Christmas came a little early for CVCIA Landcare volunteers when exactly 100 cane toads were extracted from Ilarwill on the Friday night prior to Christmas and constant pressure since then has seen thousands of toads collected as the weather and toad breeding heats up.
The last official CVCIA coordinated cane toad round-up was at Yamba Golf Course where a record equalling Friday night turnout of 25 volunteers, including first timers holidaying from Sydney and Tenterfield, scoured the fairways and waterholes to remove nearly 800 toads from that venue.
To kick off the 2019 year the attention returned to Micalo Island near Yamba where another 421 toads and an estimated 300 toad tadpoles were picked up by 14 volunteers on private property and the partnership between landowners and CVCIA Landcare was reinforced the very next day when 3000 newly-emerged toad metamorphs (baby toads less than 4 weeks old) were collected from around a private dam after being reported by the landowner.
Not to be out-done, CVCIA volunteers Terry and Lorraine Watkins from Maclean, worked with a Maclean landowner to obtain access to check a private dam high on Maclean hill where another 6000 metamorphs were removed in just two days last weekend in a mammoth effort of dedication and determination that is hoped to put a significant dent in the recruitment of new toads into the Maclean population.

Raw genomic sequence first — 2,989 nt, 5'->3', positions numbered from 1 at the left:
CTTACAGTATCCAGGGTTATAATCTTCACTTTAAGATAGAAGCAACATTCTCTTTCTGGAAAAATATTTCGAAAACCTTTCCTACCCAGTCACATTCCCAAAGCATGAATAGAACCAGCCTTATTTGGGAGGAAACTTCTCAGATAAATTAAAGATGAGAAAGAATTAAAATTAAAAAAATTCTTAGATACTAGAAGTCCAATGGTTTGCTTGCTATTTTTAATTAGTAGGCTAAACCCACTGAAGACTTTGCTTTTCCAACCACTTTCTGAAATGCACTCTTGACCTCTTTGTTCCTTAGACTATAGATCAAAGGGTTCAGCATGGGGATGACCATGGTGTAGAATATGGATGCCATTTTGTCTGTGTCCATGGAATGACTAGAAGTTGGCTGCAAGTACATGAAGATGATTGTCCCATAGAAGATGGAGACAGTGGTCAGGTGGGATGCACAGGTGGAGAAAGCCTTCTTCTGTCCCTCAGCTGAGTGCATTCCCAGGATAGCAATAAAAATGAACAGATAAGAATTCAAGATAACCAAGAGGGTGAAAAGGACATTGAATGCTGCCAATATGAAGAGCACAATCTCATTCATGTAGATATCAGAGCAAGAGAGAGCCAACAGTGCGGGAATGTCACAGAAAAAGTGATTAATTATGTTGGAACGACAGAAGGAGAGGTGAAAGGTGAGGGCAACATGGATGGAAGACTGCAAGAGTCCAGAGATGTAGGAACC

These partnerships between landowners and CVCIA Landcare demonstrate how the reporting of suspected cane toad breeding events in private water bodies, such as dams can result in checks and effective control being achieved.
The recent dry, warm weather has not been favourable to new spawning events however it has allowed undetected spawning events from a month or so ago propagate and result in mass hatching of toad metamorphs and landowners are encouraged to check around the moist margins of farm dams and open, freshwater drains with good access to sunlight in the lower Clarence as a matter of priority.
Cane toads prefer to breed in shallow, still water bodies such as dams where direct sunlight warms the water quickly and promotes rapid hatching of toad eggs and the resultant development of the toad tadpoles.
Anyone that is interested in assisting to control the cane toad pest in the lower Clarence is advised to make enquiries with CVCIA Landcare through their Facebook page – CVCIA Landcare or email their toading contact, Scott Lenton, on email firstname.lastname@example.org.
This Friday night (January 11) the Ashby village and Ashby Island cane toad population will feel the heat for the second time this season as CVCIA Landcare volunteers and local landowners join forces to control this pest and will meet at the Ashby Community Hall at 8pm to coordinate the nights round-up with all invited to get involved.